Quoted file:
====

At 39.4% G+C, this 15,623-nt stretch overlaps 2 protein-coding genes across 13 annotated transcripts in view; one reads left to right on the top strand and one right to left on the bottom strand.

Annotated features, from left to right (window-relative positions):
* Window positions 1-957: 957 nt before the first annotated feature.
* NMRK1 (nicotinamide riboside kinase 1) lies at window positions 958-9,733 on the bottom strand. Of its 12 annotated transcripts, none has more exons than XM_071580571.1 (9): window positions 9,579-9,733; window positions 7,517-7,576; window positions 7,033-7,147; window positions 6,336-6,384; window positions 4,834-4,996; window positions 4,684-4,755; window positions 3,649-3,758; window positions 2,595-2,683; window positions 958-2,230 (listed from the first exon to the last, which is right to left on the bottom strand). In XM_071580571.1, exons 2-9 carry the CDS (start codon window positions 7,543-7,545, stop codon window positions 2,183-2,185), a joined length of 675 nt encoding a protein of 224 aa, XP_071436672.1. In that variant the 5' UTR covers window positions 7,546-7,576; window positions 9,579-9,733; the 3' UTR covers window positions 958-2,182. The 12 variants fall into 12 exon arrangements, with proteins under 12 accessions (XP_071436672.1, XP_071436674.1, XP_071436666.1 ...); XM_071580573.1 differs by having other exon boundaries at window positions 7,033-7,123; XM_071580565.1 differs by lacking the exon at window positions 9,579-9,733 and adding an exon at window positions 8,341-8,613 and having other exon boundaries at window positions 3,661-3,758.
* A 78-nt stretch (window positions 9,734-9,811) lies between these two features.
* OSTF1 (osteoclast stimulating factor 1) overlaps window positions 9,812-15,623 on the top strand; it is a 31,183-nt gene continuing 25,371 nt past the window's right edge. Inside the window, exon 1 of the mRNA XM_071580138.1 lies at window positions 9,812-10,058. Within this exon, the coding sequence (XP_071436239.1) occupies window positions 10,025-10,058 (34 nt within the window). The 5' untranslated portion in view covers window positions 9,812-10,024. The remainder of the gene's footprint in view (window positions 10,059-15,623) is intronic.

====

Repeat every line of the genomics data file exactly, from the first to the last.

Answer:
At 39.4% G+C, this 15,623-nt stretch overlaps 2 protein-coding genes across 13 annotated transcripts in view; one reads left to right on the top strand and one right to left on the bottom strand.

Annotated features, from left to right (window-relative positions):
* Window positions 1-957: 957 nt before the first annotated feature.
* NMRK1 (nicotinamide riboside kinase 1) lies at window positions 958-9,733 on the bottom strand. Of its 12 annotated transcripts, none has more exons than XM_071580571.1 (9): window positions 9,579-9,733; window positions 7,517-7,576; window positions 7,033-7,147; window positions 6,336-6,384; window positions 4,834-4,996; window positions 4,684-4,755; window positions 3,649-3,758; window positions 2,595-2,683; window positions 958-2,230 (listed from the first exon to the last, which is right to left on the bottom strand). In XM_071580571.1, exons 2-9 carry the CDS (start codon window positions 7,543-7,545, stop codon window positions 2,183-2,185), a joined length of 675 nt encoding a protein of 224 aa, XP_071436672.1. In that variant the 5' UTR covers window positions 7,546-7,576; window positions 9,579-9,733; the 3' UTR covers window positions 958-2,182. The 12 variants fall into 12 exon arrangements, with proteins under 12 accessions (XP_071436672.1, XP_071436674.1, XP_071436666.1 ...); XM_071580573.1 differs by having other exon boundaries at window positions 7,033-7,123; XM_071580565.1 differs by lacking the exon at window positions 9,579-9,733 and adding an exon at window positions 8,341-8,613 and having other exon boundaries at window positions 3,661-3,758.
* A 78-nt stretch (window positions 9,734-9,811) lies between these two features.
* OSTF1 (osteoclast stimulating factor 1) overlaps window positions 9,812-15,623 on the top strand; it is a 31,183-nt gene continuing 25,371 nt past the window's right edge. Inside the window, exon 1 of the mRNA XM_071580138.1 lies at window positions 9,812-10,058. Within this exon, the coding sequence (XP_071436239.1) occupies window positions 10,025-10,058 (34 nt within the window). The 5' untranslated portion in view covers window positions 9,812-10,024. The remainder of the gene's footprint in view (window positions 10,059-15,623) is intronic.